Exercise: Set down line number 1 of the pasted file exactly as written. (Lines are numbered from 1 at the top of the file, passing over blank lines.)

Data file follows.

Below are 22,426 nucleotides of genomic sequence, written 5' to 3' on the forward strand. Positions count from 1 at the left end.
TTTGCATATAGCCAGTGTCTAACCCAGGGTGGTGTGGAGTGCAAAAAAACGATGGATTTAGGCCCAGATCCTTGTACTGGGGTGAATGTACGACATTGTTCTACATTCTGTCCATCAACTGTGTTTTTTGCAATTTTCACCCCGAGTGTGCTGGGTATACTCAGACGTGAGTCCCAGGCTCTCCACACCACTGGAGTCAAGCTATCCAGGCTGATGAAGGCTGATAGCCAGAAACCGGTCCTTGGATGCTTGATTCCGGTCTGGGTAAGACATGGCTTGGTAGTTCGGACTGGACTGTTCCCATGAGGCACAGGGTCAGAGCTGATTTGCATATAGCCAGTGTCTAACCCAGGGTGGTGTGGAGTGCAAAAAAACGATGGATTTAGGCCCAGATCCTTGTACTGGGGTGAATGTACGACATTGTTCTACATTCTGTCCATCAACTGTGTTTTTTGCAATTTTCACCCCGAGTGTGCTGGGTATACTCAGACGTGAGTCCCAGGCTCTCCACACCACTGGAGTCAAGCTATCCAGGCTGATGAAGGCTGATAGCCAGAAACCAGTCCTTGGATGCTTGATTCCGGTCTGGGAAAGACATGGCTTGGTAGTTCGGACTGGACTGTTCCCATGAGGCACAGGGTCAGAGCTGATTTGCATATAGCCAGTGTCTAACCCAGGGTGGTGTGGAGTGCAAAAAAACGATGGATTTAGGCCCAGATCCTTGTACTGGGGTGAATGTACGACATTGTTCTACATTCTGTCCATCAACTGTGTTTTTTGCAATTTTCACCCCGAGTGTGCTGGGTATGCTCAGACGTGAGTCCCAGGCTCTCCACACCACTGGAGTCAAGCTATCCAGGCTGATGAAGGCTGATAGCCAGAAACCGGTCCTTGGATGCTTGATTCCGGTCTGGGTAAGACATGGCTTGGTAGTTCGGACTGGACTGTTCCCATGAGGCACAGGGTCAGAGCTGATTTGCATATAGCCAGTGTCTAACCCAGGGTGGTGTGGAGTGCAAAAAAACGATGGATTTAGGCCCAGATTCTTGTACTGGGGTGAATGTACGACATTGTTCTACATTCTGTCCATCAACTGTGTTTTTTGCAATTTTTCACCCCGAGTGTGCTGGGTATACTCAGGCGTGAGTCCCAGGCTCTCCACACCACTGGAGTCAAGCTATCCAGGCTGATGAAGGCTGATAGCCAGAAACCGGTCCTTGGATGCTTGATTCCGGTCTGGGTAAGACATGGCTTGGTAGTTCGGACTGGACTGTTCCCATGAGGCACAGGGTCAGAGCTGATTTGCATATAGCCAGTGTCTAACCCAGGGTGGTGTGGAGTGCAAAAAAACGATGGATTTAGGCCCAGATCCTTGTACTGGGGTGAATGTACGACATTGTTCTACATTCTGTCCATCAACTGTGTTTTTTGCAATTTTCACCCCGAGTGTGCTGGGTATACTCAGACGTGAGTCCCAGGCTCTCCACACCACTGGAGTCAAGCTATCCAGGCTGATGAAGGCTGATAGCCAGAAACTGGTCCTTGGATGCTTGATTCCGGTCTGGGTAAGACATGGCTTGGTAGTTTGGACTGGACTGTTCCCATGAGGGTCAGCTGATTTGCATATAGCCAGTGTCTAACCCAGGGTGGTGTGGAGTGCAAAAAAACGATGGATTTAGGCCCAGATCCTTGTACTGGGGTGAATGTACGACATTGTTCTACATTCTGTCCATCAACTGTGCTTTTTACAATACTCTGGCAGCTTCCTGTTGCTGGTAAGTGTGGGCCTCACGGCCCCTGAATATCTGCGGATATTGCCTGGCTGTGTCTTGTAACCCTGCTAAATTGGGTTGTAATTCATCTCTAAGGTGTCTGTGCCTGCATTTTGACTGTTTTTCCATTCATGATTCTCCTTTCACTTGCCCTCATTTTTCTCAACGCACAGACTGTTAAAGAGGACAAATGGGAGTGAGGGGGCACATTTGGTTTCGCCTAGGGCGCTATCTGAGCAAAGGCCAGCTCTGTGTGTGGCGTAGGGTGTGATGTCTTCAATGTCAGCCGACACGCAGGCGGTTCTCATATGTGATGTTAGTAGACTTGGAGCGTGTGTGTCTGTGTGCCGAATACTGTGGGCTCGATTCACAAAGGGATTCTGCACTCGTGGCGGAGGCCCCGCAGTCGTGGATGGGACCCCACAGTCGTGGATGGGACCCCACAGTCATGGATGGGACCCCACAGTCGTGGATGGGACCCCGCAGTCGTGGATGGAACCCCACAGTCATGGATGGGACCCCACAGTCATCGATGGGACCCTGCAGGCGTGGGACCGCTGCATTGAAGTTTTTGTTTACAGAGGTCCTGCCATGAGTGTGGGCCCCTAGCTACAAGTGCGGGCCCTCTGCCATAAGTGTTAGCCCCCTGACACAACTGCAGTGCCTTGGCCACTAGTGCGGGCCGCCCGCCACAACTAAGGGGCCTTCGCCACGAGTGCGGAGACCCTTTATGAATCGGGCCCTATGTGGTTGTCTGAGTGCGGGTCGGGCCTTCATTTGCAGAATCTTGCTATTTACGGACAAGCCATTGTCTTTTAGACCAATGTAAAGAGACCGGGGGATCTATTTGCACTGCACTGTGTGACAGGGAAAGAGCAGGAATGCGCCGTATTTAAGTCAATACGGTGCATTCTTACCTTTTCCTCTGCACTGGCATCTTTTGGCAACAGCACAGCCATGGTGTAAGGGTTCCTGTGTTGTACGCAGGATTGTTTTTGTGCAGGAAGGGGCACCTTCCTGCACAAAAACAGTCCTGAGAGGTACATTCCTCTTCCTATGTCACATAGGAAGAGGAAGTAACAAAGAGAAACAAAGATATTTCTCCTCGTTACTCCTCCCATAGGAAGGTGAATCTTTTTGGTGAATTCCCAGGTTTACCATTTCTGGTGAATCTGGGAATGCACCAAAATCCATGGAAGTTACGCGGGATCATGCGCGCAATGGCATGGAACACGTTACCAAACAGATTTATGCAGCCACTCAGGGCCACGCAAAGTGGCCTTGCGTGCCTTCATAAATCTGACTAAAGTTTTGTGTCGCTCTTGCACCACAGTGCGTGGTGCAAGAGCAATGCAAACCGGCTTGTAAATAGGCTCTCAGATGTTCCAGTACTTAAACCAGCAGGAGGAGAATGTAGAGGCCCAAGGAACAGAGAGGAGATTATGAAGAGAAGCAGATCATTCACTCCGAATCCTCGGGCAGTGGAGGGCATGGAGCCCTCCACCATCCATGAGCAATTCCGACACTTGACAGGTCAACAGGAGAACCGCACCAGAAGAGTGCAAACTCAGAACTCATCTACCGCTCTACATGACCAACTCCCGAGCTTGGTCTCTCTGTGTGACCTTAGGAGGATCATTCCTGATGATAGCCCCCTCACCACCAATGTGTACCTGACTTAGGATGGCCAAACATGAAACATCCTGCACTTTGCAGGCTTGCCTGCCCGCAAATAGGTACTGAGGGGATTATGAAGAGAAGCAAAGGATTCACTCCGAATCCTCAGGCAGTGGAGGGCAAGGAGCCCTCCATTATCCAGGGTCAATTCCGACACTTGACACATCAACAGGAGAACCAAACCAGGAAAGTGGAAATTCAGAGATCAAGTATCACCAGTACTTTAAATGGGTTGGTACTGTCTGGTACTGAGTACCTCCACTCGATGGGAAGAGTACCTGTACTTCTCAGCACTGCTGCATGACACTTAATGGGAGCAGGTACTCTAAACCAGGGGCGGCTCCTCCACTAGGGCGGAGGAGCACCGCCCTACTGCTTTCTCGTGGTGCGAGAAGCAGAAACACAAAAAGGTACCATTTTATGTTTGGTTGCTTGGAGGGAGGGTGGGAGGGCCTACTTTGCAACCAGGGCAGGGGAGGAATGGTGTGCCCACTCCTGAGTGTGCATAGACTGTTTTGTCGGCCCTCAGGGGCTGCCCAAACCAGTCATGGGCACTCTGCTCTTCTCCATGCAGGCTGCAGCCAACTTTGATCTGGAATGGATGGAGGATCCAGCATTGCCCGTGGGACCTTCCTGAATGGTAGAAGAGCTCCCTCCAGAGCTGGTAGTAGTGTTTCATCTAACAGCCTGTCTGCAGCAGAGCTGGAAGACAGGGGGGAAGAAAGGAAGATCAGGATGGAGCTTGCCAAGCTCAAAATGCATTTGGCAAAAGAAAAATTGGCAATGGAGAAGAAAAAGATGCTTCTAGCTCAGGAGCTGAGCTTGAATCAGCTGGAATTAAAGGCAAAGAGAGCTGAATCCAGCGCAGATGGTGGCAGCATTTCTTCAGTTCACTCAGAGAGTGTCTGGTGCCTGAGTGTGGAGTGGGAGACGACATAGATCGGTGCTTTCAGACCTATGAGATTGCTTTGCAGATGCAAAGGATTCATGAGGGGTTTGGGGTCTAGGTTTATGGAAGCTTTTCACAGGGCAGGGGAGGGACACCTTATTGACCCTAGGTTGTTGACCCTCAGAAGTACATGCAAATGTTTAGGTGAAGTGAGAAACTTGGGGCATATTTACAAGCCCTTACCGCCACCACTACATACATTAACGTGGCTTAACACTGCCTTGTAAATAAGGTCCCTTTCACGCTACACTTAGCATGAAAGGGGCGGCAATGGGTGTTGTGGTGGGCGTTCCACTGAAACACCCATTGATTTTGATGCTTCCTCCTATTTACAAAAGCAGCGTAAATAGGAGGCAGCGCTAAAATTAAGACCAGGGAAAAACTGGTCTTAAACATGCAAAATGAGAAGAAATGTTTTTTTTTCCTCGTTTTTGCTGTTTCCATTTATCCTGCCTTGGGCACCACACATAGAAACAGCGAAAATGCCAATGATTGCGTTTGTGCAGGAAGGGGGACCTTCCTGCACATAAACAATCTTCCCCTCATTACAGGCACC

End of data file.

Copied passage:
Below are 22,426 nucleotides of genomic sequence, written 5' to 3' on the forward strand. Positions count from 1 at the left end.